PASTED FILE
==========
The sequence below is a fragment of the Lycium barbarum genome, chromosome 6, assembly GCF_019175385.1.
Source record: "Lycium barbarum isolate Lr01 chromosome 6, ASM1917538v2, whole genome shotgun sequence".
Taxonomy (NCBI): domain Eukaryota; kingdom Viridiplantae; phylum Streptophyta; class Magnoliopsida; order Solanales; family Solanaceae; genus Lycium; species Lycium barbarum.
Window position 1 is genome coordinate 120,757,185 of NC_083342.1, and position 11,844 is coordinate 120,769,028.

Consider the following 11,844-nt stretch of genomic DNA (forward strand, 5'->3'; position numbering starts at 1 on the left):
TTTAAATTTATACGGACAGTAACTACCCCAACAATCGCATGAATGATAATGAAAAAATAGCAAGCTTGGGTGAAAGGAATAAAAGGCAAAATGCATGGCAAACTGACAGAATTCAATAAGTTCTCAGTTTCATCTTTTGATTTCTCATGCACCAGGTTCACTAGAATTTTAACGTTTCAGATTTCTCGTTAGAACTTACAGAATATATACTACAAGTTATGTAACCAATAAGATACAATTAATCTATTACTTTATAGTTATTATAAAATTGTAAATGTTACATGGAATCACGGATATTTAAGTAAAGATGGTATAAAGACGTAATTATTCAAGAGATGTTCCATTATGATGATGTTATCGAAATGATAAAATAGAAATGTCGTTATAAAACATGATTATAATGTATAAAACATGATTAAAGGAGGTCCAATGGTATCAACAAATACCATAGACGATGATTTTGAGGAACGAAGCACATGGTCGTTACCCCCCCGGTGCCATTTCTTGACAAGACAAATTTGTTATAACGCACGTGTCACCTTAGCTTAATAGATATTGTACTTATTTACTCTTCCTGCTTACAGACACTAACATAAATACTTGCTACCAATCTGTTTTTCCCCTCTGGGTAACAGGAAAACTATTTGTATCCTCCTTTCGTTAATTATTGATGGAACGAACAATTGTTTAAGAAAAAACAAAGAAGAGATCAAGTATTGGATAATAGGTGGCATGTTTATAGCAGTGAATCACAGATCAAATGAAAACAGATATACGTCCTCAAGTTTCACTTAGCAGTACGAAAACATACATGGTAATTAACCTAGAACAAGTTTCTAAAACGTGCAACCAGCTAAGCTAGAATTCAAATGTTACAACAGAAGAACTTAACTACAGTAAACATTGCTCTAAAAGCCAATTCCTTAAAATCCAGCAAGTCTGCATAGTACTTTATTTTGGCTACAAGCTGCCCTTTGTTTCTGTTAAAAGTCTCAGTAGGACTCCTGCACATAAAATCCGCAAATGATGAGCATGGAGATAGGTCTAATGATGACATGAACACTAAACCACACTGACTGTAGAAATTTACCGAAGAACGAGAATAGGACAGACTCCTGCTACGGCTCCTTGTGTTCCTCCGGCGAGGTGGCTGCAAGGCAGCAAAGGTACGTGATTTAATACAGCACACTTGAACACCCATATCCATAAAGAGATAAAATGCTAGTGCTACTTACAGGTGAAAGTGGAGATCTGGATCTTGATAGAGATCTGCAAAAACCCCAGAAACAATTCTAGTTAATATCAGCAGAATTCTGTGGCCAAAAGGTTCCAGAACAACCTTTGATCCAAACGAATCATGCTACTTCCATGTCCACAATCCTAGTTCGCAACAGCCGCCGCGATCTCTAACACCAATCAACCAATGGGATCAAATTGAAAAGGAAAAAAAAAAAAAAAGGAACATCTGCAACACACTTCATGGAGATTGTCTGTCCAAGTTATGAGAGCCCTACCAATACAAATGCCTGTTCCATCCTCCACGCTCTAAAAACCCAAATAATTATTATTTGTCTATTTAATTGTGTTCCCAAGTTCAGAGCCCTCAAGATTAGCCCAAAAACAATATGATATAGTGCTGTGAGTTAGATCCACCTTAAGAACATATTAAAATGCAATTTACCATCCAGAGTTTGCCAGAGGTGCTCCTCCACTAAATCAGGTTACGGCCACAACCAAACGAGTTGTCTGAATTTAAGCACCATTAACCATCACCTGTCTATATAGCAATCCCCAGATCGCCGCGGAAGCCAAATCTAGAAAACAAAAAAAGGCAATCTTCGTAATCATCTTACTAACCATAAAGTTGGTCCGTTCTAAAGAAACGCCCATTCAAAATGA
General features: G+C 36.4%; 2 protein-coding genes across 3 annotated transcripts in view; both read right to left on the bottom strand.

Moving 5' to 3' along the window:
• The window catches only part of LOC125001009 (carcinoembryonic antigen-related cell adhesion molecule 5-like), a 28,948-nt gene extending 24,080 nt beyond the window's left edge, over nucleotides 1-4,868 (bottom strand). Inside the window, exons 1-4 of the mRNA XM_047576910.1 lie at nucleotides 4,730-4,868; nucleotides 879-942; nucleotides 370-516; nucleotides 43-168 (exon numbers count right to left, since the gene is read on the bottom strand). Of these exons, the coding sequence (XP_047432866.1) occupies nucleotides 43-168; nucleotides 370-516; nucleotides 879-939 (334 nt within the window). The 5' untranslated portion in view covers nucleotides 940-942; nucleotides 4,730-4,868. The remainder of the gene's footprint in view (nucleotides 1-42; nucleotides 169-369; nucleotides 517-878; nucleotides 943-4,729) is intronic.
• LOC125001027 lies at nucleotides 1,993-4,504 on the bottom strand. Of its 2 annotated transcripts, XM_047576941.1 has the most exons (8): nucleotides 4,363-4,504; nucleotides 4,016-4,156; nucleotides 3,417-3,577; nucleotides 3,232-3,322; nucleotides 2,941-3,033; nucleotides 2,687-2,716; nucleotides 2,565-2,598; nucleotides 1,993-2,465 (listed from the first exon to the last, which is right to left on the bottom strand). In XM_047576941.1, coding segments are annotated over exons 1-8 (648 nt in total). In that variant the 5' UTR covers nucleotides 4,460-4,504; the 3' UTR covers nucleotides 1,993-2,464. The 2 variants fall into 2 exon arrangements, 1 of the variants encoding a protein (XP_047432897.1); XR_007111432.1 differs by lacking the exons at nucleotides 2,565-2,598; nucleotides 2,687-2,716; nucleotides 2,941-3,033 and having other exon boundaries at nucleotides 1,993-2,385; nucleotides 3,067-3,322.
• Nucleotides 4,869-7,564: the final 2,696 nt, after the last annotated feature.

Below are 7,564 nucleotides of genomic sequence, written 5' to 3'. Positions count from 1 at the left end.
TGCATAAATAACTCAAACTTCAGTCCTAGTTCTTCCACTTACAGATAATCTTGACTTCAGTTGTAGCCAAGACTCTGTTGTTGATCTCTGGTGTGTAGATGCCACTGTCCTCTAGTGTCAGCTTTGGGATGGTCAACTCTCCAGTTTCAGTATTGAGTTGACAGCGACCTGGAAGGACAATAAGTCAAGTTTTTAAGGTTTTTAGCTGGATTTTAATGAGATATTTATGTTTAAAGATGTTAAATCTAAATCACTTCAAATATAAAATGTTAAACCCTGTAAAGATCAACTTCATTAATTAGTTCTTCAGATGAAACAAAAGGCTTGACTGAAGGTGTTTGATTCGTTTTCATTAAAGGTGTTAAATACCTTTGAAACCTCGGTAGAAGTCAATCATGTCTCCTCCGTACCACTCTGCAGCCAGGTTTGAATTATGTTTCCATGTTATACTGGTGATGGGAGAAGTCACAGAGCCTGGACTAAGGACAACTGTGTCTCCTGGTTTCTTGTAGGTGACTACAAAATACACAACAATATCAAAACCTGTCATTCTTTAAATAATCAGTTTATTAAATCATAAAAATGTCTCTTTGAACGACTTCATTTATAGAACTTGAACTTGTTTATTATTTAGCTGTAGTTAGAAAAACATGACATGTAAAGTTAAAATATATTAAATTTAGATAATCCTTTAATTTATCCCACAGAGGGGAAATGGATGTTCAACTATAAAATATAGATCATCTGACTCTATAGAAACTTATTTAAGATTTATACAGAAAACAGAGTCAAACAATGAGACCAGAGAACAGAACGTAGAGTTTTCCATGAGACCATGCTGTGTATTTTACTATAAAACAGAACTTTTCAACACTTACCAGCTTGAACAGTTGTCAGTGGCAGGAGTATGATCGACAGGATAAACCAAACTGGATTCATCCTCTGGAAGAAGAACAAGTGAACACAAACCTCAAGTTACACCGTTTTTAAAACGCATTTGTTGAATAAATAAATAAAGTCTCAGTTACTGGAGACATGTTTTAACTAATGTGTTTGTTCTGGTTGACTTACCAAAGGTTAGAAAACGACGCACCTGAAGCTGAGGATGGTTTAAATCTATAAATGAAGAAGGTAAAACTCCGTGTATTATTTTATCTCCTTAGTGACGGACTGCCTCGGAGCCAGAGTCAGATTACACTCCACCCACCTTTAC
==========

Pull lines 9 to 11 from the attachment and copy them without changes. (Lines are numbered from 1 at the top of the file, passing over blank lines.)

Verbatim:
• The window catches only part of LOC125001009 (carcinoembryonic antigen-related cell adhesion molecule 5-like), a 28,948-nt gene extending 24,080 nt beyond the window's left edge, over nucleotides 1-4,868 (bottom strand). Inside the window, exons 1-4 of the mRNA XM_047576910.1 lie at nucleotides 4,730-4,868; nucleotides 879-942; nucleotides 370-516; nucleotides 43-168 (exon numbers count right to left, since the gene is read on the bottom strand). Of these exons, the coding sequence (XP_047432866.1) occupies nucleotides 43-168; nucleotides 370-516; nucleotides 879-939 (334 nt within the window). The 5' untranslated portion in view covers nucleotides 940-942; nucleotides 4,730-4,868. The remainder of the gene's footprint in view (nucleotides 1-42; nucleotides 169-369; nucleotides 517-878; nucleotides 943-4,729) is intronic.
• LOC125001027 lies at nucleotides 1,993-4,504 on the bottom strand. Of its 2 annotated transcripts, XM_047576941.1 has the most exons (8): nucleotides 4,363-4,504; nucleotides 4,016-4,156; nucleotides 3,417-3,577; nucleotides 3,232-3,322; nucleotides 2,941-3,033; nucleotides 2,687-2,716; nucleotides 2,565-2,598; nucleotides 1,993-2,465 (listed from the first exon to the last, which is right to left on the bottom strand). In XM_047576941.1, coding segments are annotated over exons 1-8 (648 nt in total). In that variant the 5' UTR covers nucleotides 4,460-4,504; the 3' UTR covers nucleotides 1,993-2,464. The 2 variants fall into 2 exon arrangements, 1 of the variants encoding a protein (XP_047432897.1); XR_007111432.1 differs by lacking the exons at nucleotides 2,565-2,598; nucleotides 2,687-2,716; nucleotides 2,941-3,033 and having other exon boundaries at nucleotides 1,993-2,385; nucleotides 3,067-3,322.
• Nucleotides 4,869-7,564: the final 2,696 nt, after the last annotated feature.